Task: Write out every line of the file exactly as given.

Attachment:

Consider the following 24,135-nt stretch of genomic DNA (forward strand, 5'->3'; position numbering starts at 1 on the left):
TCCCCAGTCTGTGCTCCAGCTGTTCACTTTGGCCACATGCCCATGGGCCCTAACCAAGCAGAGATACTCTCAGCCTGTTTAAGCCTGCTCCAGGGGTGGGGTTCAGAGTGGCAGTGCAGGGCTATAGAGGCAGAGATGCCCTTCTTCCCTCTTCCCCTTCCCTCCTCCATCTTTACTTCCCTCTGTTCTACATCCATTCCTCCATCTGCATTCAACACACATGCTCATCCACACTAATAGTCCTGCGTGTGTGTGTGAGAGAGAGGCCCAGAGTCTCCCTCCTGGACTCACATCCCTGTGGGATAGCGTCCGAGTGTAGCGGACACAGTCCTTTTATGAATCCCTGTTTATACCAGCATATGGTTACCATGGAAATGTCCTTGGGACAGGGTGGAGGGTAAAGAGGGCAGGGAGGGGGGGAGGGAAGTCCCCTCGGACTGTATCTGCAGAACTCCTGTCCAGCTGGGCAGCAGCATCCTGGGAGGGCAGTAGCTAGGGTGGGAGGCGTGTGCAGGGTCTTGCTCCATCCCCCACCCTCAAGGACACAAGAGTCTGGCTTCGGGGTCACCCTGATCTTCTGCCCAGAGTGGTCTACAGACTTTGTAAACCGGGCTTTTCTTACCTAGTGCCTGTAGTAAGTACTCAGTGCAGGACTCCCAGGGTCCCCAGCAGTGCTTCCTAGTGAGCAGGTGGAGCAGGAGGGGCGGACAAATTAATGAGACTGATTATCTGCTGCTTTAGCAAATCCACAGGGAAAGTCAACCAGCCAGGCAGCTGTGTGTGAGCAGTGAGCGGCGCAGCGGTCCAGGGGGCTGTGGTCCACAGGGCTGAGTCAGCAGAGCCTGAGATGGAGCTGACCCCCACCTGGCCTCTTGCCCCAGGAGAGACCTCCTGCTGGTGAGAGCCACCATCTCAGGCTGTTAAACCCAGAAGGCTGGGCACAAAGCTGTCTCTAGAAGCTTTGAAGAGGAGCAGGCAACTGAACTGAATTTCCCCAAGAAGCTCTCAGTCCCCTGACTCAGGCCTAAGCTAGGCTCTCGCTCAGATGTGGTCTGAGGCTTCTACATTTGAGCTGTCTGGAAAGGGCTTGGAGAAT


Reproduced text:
Consider the following 24,135-nt stretch of genomic DNA (forward strand, 5'->3'; position numbering starts at 1 on the left):
TCCCCAGTCTGTGCTCCAGCTGTTCACTTTGGCCACATGCCCATGGGCCCTAACCAAGCAGAGATACTCTCAGCCTGTTTAAGCCTGCTCCAGGGGTGGGGTTCAGAGTGGCAGTGCAGGGCTATAGAGGCAGAGATGCCCTTCTTCCCTCTTCCCCTTCCCTCCTCCATCTTTACTTCCCTCTGTTCTACATCCATTCCTCCATCTGCATTCAACACACATGCTCATCCACACTAATAGTCCTGCGTGTGTGTGTGAGAGAGAGGCCCAGAGTCTCCCTCCTGGACTCACATCCCTGTGGGATAGCGTCCGAGTGTAGCGGACACAGTCCTTTTATGAATCCCTGTTTATACCAGCATATGGTTACCATGGAAATGTCCTTGGGACAGGGTGGAGGGTAAAGAGGGCAGGGAGGGGGGGAGGGAAGTCCCCTCGGACTGTATCTGCAGAACTCCTGTCCAGCTGGGCAGCAGCATCCTGGGAGGGCAGTAGCTAGGGTGGGAGGCGTGTGCAGGGTCTTGCTCCATCCCCCACCCTCAAGGACACAAGAGTCTGGCTTCGGGGTCACCCTGATCTTCTGCCCAGAGTGGTCTACAGACTTTGTAAACCGGGCTTTTCTTACCTAGTGCCTGTAGTAAGTACTCAGTGCAGGACTCCCAGGGTCCCCAGCAGTGCTTCCTAGTGAGCAGGTGGAGCAGGAGGGGCGGACAAATTAATGAGACTGATTATCTGCTGCTTTAGCAAATCCACAGGGAAAGTCAACCAGCCAGGCAGCTGTGTGTGAGCAGTGAGCGGCGCAGCGGTCCAGGGGGCTGTGGTCCACAGGGCTGAGTCAGCAGAGCCTGAGATGGAGCTGACCCCCACCTGGCCTCTTGCCCCAGGAGAGACCTCCTGCTGGTGAGAGCCACCATCTCAGGCTGTTAAACCCAGAAGGCTGGGCACAAAGCTGTCTCTAGAAGCTTTGAAGAGGAGCAGGCAACTGAACTGAATTTCCCCAAGAAGCTCTCAGTCCCCTGACTCAGGCCTAAGCTAGGCTCTCGCTCAGATGTGGTCTGAGGCTTCTACATTTGAGCTGTCTGGAAAGGGCTTGGAGAAT